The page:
― from Touring Topics, July 1912, page 7.
Nine states are now enrolled under the banner of the Ocean-to-Ocean Highway Association. To the original three―Arizona, New Mexico and California―have been added Colorado, Kansas, Missouri, Indiana, Illinois and Ohio. From a membership of a few thousands the Association has grown to a body that counts its members by the scores of thousands and with each one working toward the same general end, the early completion of a nationwide roadway that will connect the Pacific and Atlantic Oceans is assured. It is no longer a matter of years until the motorist can travel over good roads from New York City to Los Angeles or San Diego. The end of the work is in sight and the month is now the unit by which the Ocean-to-Ocean Highway Association measures the time that intervenes between the present and the completion of the project.
The Association, composed of thousands of representative citizens of the states through which the highway passes is not waiting for federal aid in doing the preliminary work of making a transcontinental boulevard. It is spending time and money and labor in getting the great undertaking in shape and long before federal aid is secured the roadway will be negotiable for machines and over it thousands of automobiles will travel each month from intermediate points toward the two termini. That federal aid will eventually be granted is certain. The national agitation for better highways is evidenced by the fact that thirty-one good road bills are now pending in Congress and the passage of the Underwood resolution in Congress has served to provide a clearing house for all these measures from which eventually will come a national bill designed to receive the support of the administration and to confer the greatest good upon the greatest number of people. The cry of the obstructionists that the federal government cannot constitutionally appropriate funds for the construction of national highways is now seldom heard. The government not only has appropriated funds for road building in the distant past, but very recently has voted hundreds of thousands of dollars for the construction of highways in the canal zone, in the Philippines, in Porto Rico [sic] and in other of the insular possessions of the United States.
The progress of the ocean-to-ocean highway is more marked in the original three states than in the other commonwealths that make up the Association. New Mexico has surveyed its portion of the highway across the entire width of the state and the work of construction is actually under way under the supervision of the State Engineer and a force of convicts. With the exception of about one hundred miles in the eastern part of Arizona, there is already a good state-wide roadway in that state and early improvement of the unfinished portion is promised.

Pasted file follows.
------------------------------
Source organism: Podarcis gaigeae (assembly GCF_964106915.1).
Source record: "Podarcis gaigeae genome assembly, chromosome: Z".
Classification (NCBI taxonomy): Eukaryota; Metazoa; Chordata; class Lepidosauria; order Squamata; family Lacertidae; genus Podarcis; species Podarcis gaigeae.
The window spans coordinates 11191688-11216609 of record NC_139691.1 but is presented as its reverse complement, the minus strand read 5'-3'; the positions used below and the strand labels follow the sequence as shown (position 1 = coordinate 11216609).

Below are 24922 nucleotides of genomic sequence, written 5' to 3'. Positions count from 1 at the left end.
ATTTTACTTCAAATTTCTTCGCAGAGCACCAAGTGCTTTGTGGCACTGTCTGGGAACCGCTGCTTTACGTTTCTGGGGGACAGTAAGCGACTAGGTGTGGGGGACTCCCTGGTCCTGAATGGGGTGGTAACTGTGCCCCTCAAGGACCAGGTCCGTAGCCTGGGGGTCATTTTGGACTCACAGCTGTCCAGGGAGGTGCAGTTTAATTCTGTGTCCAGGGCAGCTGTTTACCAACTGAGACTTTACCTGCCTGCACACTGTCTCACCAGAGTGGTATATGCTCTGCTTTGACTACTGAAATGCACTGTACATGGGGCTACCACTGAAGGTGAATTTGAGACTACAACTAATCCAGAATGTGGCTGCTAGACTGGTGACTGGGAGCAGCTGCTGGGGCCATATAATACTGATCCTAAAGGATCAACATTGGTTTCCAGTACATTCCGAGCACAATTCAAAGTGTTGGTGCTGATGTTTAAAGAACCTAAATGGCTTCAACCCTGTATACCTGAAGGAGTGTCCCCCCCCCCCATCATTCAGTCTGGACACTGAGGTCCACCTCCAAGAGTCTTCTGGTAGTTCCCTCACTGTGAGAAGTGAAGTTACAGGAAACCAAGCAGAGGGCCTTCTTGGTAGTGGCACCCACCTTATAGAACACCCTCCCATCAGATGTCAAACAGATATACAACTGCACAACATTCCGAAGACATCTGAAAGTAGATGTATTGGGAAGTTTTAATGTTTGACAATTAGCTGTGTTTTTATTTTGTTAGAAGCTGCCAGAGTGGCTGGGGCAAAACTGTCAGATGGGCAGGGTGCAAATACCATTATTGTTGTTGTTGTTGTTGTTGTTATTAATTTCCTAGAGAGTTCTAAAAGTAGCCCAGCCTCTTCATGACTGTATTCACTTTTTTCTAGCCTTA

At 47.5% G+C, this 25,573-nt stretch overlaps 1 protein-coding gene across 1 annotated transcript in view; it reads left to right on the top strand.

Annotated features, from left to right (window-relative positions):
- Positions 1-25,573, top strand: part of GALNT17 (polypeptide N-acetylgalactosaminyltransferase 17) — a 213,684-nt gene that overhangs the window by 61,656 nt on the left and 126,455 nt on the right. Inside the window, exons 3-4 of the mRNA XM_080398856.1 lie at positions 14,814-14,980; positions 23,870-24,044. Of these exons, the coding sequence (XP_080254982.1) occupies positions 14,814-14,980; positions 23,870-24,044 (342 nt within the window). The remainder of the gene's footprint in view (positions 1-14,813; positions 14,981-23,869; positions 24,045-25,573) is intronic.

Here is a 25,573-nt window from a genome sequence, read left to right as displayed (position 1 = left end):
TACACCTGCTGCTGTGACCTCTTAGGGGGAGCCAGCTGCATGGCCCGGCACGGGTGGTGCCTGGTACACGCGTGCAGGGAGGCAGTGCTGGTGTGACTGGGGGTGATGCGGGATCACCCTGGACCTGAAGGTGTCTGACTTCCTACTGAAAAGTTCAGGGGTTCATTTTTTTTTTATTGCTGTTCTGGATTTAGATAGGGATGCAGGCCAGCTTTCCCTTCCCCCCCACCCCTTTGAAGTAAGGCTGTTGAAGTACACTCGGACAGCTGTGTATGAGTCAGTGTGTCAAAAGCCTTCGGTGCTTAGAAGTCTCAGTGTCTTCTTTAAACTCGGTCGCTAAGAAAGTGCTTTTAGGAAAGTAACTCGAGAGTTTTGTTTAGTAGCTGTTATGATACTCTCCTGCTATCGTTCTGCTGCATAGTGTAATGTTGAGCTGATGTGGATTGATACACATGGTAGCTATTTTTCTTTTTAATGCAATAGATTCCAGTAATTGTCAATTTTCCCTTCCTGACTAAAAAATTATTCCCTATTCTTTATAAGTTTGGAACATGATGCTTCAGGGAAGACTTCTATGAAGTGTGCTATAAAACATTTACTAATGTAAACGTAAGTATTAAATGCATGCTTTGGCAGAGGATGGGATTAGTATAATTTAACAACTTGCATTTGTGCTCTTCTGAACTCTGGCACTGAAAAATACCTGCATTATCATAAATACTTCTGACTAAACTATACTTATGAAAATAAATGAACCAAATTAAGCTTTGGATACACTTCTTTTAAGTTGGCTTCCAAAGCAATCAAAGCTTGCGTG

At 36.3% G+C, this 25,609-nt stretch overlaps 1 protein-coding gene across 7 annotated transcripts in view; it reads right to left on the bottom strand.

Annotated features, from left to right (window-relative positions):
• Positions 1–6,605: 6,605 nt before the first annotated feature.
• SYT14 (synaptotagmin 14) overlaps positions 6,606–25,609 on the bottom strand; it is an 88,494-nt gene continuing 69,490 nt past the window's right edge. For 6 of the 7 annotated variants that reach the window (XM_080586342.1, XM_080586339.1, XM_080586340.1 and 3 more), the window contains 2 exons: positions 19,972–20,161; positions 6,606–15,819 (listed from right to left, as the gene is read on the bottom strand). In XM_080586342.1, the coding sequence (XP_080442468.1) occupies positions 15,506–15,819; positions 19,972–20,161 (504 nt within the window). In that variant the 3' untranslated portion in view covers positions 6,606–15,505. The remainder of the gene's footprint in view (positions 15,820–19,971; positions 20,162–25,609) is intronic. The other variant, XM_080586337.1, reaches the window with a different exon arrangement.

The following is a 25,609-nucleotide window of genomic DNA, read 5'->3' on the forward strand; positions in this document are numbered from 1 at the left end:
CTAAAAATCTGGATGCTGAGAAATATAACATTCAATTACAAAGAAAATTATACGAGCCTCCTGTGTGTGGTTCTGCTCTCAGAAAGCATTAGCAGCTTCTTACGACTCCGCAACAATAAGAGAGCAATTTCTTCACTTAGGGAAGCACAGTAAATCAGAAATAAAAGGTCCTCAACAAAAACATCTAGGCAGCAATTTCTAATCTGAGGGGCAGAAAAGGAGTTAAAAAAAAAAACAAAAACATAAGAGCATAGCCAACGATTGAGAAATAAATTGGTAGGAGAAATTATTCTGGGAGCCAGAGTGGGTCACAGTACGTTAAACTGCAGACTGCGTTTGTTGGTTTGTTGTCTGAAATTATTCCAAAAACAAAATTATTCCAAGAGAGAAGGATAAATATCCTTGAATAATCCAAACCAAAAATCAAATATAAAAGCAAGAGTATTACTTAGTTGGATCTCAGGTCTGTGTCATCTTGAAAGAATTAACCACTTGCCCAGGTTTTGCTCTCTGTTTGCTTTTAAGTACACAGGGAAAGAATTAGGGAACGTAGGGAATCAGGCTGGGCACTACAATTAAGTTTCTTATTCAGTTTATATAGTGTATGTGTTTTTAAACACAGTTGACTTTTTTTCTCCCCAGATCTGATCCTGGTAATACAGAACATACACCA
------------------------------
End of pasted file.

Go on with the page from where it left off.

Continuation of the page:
In California the work on the northern route by way of Mecca and Brawley is well advanced but has been temporarily halted in the desert portion during the hot summer months. From Los Angeles to Mecca and from Mecca to a point twenty-two miles east of the latter city, this route is in good condition. Here the new route intersects with the old road and for the present the latter roadway must be followed for a distance of approximately twenty miles. This portion of the route is not in good condition but is negotiable. It will require several months work on the newly surveyed stretch that will replace this old road to make the trip between Brawley and Mecca an easy one but the personal assurance of J. S. Mitchell, President of the Ocean-to-Ocean Highway, that this link will be completed as soon as the hot season is past, leaves no doubt that the work can and will be done. The twenty-seven remaining miles into Brawley is over fair roads and presents no difficulties to the automobile tourist. Between Brawley and Yuma there are fairly good roads with the exception of a total of about four miles in which are included three difficult sand stretches, the longest of which is 2.7 miles. That these few sand stretches do not present insurmountable engineering difficulties is a further statement of President Mitchell. He states unequivocally that the Brawley Mecca route is feasible and can be so constructed and maintained that any machine can travel over it with ease. At present it is admitted by the officers of the Association that the route is difficult but each week machines make the trip, one of the most recent cars to follow this roadway being a Pierce-Arrow driven by Mr. A. G. Faulkner of Los Angeles. However, unless one is familiar with travel conditions in desert countries President Mitchell does not advise that the trip be undertaken until later in the year when further work has been done upon the course.